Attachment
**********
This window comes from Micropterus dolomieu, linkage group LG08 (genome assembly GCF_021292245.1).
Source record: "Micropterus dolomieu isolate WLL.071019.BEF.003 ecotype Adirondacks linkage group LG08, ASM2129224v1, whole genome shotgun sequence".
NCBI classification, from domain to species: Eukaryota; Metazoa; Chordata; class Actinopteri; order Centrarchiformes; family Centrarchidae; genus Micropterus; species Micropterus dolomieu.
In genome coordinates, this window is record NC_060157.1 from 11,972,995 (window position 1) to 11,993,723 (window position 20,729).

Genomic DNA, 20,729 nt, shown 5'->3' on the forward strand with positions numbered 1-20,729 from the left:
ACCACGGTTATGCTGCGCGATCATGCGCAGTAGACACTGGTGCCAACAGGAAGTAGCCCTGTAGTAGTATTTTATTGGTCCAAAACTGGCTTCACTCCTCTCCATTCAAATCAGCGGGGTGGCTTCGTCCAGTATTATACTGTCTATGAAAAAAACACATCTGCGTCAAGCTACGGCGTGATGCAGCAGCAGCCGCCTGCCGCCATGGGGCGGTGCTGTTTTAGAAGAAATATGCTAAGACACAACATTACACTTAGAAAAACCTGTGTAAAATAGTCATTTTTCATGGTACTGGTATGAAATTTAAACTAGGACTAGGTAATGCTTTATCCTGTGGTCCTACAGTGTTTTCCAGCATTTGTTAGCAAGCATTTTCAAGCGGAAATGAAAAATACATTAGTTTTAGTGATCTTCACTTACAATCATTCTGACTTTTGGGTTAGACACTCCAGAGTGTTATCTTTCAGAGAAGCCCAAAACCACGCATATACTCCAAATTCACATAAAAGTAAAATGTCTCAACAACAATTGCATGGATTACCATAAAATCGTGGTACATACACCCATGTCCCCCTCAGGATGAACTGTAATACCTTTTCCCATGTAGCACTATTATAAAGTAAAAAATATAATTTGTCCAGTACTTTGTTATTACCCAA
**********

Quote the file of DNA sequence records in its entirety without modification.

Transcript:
This window comes from Micropterus dolomieu, linkage group LG08 (genome assembly GCF_021292245.1).
Source record: "Micropterus dolomieu isolate WLL.071019.BEF.003 ecotype Adirondacks linkage group LG08, ASM2129224v1, whole genome shotgun sequence".
NCBI classification, from domain to species: Eukaryota; Metazoa; Chordata; class Actinopteri; order Centrarchiformes; family Centrarchidae; genus Micropterus; species Micropterus dolomieu.
In genome coordinates, this window is record NC_060157.1 from 11,972,995 (window position 1) to 11,993,723 (window position 20,729).

Genomic DNA, 20,729 nt, shown 5'->3' on the forward strand with positions numbered 1-20,729 from the left:
ACCACGGTTATGCTGCGCGATCATGCGCAGTAGACACTGGTGCCAACAGGAAGTAGCCCTGTAGTAGTATTTTATTGGTCCAAAACTGGCTTCACTCCTCTCCATTCAAATCAGCGGGGTGGCTTCGTCCAGTATTATACTGTCTATGAAAAAAACACATCTGCGTCAAGCTACGGCGTGATGCAGCAGCAGCCGCCTGCCGCCATGGGGCGGTGCTGTTTTAGAAGAAATATGCTAAGACACAACATTACACTTAGAAAAACCTGTGTAAAATAGTCATTTTTCATGGTACTGGTATGAAATTTAAACTAGGACTAGGTAATGCTTTATCCTGTGGTCCTACAGTGTTTTCCAGCATTTGTTAGCAAGCATTTTCAAGCGGAAATGAAAAATACATTAGTTTTAGTGATCTTCACTTACAATCATTCTGACTTTTGGGTTAGACACTCCAGAGTGTTATCTTTCAGAGAAGCCCAAAACCACGCATATACTCCAAATTCACATAAAAGTAAAATGTCTCAACAACAATTGCATGGATTACCATAAAATCGTGGTACATACACCCATGTCCCCCTCAGGATGAACTGTAATACCTTTTCCCATGTAGCACTATTATAAAGTAAAAAATATAATTTGTCCAGTACTTTGTTATTACCCAA